Deleting of unusable images is IMHO the best way of “decategorizing” (deleting is in fact just hiding from normal users). --Leyo 11:58, 18 April 2008 (UTC)
Aren't normal users important? Deleting images hides them from me, which is in part why I don't want images deleted (without good reason). Some of my own work has been thus hidden from me (albeit under bad policies that are no longer used). —Toby Bartels 22:08, 4 May 2008 (UTC)

Graphics containing errorsEdit

What about maps containing some errors (wrong borders) which have been reworked but come now with another color scheme and a different filename? Should we keep the wrong and unused files, too? E.g. wrong –> correct, or wrong –> correct. --Bob. (talk) 14:59, 16 August 2008 (UTC)

When comes to things like maps or other man-made things (ideas, really) where POVs can be involved, it's usually preferred to put them through regular deletion just in case. The argument to make here is not that it's wrong but that it's not useful. Kinda the same thing, but how you word it affects things, I've noticed. Rocket000(talk) 19:15, 16 August 2008 (UTC)
If the correct graphic is a derivative work from the incorrect graphic, then the incorrect graphic must be preserved to satisfy licences like the GFDL (and in any case should be preserved to show the true history of the work). If convenient, the incorrect graphic could be replaced with the correct graphic converted into the old format, but there may not really be any need for this. In any case, the fact that the old graphic is superseded by a different format is irrelevant. —Toby Bartels (talk) 05:58, 17 August 2008 (UTC)

Giving this a better titleEdit

What would you think about changing the title to something more fitting like Commons:Superseded images or Commons:Superseded image policy. The current title rather suggests that it's an usual deletion request for some superseded images, rather than an important policy. --The Evil IP address (talk) 14:25, 7 October 2009 (UTC)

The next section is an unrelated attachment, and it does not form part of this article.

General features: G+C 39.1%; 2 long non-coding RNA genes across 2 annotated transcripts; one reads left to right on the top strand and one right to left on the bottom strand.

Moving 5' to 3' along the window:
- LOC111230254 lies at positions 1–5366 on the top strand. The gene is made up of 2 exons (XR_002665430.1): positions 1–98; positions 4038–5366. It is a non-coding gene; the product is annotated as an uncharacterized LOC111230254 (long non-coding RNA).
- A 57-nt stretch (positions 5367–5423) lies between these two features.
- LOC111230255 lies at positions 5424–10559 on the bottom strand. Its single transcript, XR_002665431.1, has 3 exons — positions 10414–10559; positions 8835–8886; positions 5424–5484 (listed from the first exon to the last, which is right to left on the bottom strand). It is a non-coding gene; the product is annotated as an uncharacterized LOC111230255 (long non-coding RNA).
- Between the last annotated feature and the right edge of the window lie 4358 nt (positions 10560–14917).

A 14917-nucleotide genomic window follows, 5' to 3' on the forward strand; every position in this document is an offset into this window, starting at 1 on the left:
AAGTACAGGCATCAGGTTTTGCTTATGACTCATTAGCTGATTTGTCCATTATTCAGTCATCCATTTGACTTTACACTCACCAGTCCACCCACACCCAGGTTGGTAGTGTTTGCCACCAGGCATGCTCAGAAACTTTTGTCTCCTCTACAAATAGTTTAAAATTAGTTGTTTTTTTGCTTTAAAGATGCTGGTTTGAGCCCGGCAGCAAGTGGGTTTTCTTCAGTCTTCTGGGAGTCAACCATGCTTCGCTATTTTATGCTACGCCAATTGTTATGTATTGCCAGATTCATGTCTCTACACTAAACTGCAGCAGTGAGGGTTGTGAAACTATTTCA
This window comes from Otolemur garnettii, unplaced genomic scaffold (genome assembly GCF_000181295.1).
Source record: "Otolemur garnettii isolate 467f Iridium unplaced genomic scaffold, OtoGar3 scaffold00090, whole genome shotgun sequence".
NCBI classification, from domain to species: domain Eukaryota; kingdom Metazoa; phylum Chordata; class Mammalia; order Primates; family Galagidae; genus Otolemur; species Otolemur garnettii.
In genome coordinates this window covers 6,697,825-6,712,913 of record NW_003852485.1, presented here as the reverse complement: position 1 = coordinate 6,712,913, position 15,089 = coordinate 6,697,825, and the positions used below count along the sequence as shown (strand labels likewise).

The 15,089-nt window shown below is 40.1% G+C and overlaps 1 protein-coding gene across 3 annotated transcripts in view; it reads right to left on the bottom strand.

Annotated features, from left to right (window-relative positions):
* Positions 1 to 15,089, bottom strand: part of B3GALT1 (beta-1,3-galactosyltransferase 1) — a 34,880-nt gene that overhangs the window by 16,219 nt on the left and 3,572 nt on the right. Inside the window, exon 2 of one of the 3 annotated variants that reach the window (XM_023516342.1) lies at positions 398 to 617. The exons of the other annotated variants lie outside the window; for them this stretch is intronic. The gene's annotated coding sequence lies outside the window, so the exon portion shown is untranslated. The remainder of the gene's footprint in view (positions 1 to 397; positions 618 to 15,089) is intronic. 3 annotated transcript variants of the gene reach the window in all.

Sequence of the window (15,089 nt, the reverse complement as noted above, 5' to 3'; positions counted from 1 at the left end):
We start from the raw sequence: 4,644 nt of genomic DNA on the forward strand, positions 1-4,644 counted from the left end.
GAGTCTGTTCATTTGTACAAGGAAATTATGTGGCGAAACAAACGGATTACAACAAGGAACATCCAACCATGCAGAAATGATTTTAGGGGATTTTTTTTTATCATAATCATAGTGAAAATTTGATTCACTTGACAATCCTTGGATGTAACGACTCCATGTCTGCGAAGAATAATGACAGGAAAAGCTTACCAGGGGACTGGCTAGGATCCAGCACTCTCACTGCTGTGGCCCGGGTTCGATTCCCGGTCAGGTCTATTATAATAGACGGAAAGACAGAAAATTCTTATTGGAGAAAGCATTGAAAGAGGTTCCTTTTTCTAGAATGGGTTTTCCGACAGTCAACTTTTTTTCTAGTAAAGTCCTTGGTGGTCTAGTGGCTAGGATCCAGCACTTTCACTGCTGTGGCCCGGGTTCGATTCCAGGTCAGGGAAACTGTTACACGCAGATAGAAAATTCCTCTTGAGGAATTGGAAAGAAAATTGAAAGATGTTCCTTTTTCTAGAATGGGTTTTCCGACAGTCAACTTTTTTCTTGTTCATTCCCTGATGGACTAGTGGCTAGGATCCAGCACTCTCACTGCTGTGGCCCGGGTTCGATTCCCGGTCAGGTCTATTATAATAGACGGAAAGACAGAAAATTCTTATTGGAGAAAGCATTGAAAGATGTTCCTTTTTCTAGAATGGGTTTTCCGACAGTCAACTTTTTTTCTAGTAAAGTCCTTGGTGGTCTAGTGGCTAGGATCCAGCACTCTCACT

I agree with you. I think the second title fits. Kanonkas // talk // e-mail // 14:48, 7 October 2009 (UTC)
+1 --Leyo 15:26, 7 October 2009 (UTC)
Yes, good idea. The current title made sense when these were being deleted, but not now. (I would vote for the first suggestion, but it doesn't really matter.) —Toby Bartels (talk) 18:55, 7 October 2009 (UTC)
  Done, after the comments. I've also changed the design a bit similar to the other policies. I think it would be good if this policy would also be translated. --The Evil IP address (talk) 20:47, 7 October 2009 (UTC)

the whole concept of "superceded" is problematic...Edit

the whole concept of "superceded" is problematic here; commons is a media repository.

we are supposed to stockpile lots of media files for others to use; that includes providing variety & choice. this is the primary purpose & function of commons.

we're not just collecting a gallery with "one of everything"!

if we can reach some kind of consensus that one file is better than another, in representing the same topic, & the two files are extremely similar, but not identical, then there may be some basis for indicating which is the "superior" file.

however, there is no valid rationale for deleting one file, merely because another, simillar but non-identical file exists, & is considered by some users to be superior in some ways and/or for some uses.

a "superceded" (non-identical) file should only be deleted when there are other, valid rationale(s) for the deletion.

the deletion policy that was being practiced here de facto has only succeeded in created conflicts between users, & breaking dependencies in the structure of commons.

also; it's pretty clear by now that the media-wiki software, even bot-assisted, isn't up to dealing smoothly with the complexities of this operating function. not to mention, it makes for a hell of a lot of unnecessary manual labour!

Lx 121 (talk) 03:51, 4 December 2009 (UTC)